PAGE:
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Medical treatment of gastroesophageal reflux disease does not prevent the development of Barrett's metaplasia and poor esophageal body motility.

Abstract

OBJECTIVE

Duodenal contents refluxing into the esophagus may be involved in the pathophysiology of gastroesophageal reflux disease (GERD). This study was performed to investigate whether medical treatment of GERD aimed at suppression of gastric acid production can prevent the development of complications, such as Barrett's metaplasia or poor esophageal body motility.

DESIGN

Retrospective study.

SETTING

University hospital.

PATIENTS

138 GERD patients were analyzed regarding the development of Barrett's metaplasia or poor esophageal body motility, despite intermittent or continuous treatment with H2 blockers or omeprazole.

MAIN OUTCOME MEASURES

The rate of patients with Barrett's metaplasia or poor esophageal body motility with or without effective medical treatment.

RESULTS

Barrett's metaplasia was found in 33.8% of patients receiving medical treatment, although it was not present when treatment was induced. This rate was 21.9% among patients who were not receiving therapy (not significant). In all, 41.9% of patients with medication had impaired esophageal body motility compared with 59.3% of patients not receiving treatment (P < 0.05), but these patients had a significantly shorter history of GERD.

CONCLUSIONS

Medical treatment with H2 blockers or omeprazole does not prevent the development of Barrett's metaplasia or poor esophageal body motility.

Links

Authors+Show Affiliations

,

2nd Department of Surgery, University of Innsbruck, Austria.

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Source

MeSH

Anti-Ulcer Agents
Barrett Esophagus
Dose-Response Relationship, Drug
Esophageal Motility Disorders
Esophagoscopy
Esophagus
Follow-Up Studies
Gastric Acidity Determination
Gastroesophageal Reflux
Histamine H2 Antagonists
Humans
Manometry
Omeprazole
Retrospective Studies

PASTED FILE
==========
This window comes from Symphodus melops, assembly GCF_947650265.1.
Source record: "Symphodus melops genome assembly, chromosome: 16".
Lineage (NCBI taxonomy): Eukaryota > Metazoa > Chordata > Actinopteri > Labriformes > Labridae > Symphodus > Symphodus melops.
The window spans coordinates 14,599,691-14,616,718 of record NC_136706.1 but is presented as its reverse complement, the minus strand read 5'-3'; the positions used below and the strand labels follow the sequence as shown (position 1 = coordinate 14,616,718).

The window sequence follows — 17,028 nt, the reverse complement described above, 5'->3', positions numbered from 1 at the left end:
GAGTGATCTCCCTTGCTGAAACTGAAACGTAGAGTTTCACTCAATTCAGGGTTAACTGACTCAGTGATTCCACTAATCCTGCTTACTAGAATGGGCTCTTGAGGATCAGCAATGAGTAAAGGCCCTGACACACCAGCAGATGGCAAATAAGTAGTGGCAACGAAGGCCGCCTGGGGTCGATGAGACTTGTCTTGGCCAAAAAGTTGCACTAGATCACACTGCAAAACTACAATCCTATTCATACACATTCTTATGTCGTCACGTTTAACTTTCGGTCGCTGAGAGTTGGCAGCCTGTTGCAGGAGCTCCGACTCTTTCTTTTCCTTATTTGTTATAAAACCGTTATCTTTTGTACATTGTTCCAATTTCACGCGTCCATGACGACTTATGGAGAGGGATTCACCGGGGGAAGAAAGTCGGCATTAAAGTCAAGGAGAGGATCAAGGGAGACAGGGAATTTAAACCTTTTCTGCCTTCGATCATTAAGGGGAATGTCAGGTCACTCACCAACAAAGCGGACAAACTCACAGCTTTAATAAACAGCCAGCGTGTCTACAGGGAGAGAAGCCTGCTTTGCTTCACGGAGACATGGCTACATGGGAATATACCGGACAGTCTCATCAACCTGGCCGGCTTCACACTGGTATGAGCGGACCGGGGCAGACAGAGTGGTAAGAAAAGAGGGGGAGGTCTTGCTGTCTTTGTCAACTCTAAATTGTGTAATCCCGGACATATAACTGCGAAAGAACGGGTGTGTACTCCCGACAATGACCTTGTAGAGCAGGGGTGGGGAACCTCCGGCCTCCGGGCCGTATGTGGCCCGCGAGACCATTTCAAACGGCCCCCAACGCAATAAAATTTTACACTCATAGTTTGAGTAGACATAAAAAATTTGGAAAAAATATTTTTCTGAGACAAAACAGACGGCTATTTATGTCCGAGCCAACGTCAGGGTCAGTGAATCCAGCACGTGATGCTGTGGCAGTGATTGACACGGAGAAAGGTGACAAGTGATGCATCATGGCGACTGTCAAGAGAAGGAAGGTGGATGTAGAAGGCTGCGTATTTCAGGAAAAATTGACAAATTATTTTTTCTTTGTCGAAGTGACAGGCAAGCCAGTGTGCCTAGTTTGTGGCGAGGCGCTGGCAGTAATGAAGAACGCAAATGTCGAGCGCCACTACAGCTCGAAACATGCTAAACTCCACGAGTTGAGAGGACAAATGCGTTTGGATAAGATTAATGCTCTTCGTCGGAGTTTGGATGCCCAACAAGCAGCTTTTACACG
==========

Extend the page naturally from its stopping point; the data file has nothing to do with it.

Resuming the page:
Risk Factors

Pub Type(s)

Comparative Study
Journal Article

Language

eng

PubMed ID

9128874

Citation

Wetscher, G J., et al. "Medical Treatment of Gastroesophageal Reflux Disease Does Not Prevent the Development of Barrett's Metaplasia and Poor Esophageal Body Motility." Langenbecks Archiv Fur Chirurgie, vol. 382, no. 2, 1997, pp. 95-9.
Wetscher GJ, Profanter C, Gadenstätter M, et al. Medical treatment of gastroesophageal reflux disease does not prevent the development of Barrett's metaplasia and poor esophageal body motility. Langenbecks Arch Chir. 1997;382(2):95-9.
Wetscher, G. J., Profanter, C., Gadenstätter, M., Perdikis, G., Glaser, K., & Hinder, R. A. (1997). Medical treatment of gastroesophageal reflux disease does not prevent the development of Barrett's metaplasia and poor esophageal body motility. Langenbecks Archiv Fur Chirurgie, 382(2), pp. 95-9.
Wetscher GJ, et al. Medical Treatment of Gastroesophageal Reflux Disease Does Not Prevent the Development of Barrett's Metaplasia and Poor Esophageal Body Motility. Langenbecks Arch Chir. 1997;382(2):95-9. PubMed PMID: 9128874.
* Article titles in AMA citation format should be in sentence-case
TY - JOUR T1 - Medical treatment of gastroesophageal reflux disease does not prevent the development of Barrett's metaplasia and poor esophageal body motility. AU - Wetscher,G J, AU - Profanter,C, AU - Gadenstätter,M, AU - Perdikis,G, AU - Glaser,K, AU - Hinder,R A, PY - 1997/1/1/pubmed PY - 1997/1/1/medline PY - 1997/1/1/entrez SP - 95 EP - 9 JF - Langenbecks Archiv fur Chirurgie JO - Langenbecks Arch Chir VL - 382 IS - 2 N2 - OBJECTIVE: Duodenal contents refluxing into the esophagus may be involved in the pathophysiology of gastroesophageal reflux disease (GERD). This study was performed to investigate whether medical treatment of GERD aimed at suppression of gastric acid production can prevent the development of complications, such as Barrett's metaplasia or poor esophageal body motility. DESIGN: Retrospective study. SETTING: University hospital. PATIENTS: 138 GERD patients were analyzed regarding the development of Barrett's metaplasia or poor esophageal body motility, despite intermittent or continuous treatment with H2 blockers or omeprazole. MAIN OUTCOME MEASURES: The rate of patients with Barrett's metaplasia or poor esophageal body motility with or without effective medical treatment. RESULTS: Barrett's metaplasia was found in 33.8% of patients receiving medical treatment, although it was not present when treatment was induced. This rate was 21.9% among patients who were not receiving therapy (not significant). In all, 41.9% of patients with medication had impaired esophageal body motility compared with 59.3% of patients not receiving treatment (P < 0.05), but these patients had a significantly shorter history of GERD. CONCLUSIONS: Medical treatment with H2 blockers or omeprazole does not prevent the development of Barrett's metaplasia or poor esophageal body motility. SN - 0023-8236 UR - https://www.unboundmedicine.com/medline/citation/9128874/Medical_treatment_of_gastroesophageal_reflux_disease_does_not_prevent_the_development_of_Barrett's_metaplasia_and_poor_esophageal_body_motility_ L2 - http://www.diseaseinfosearch.org/result/2996 DB - PRIME DP - Unbound Medicine ER -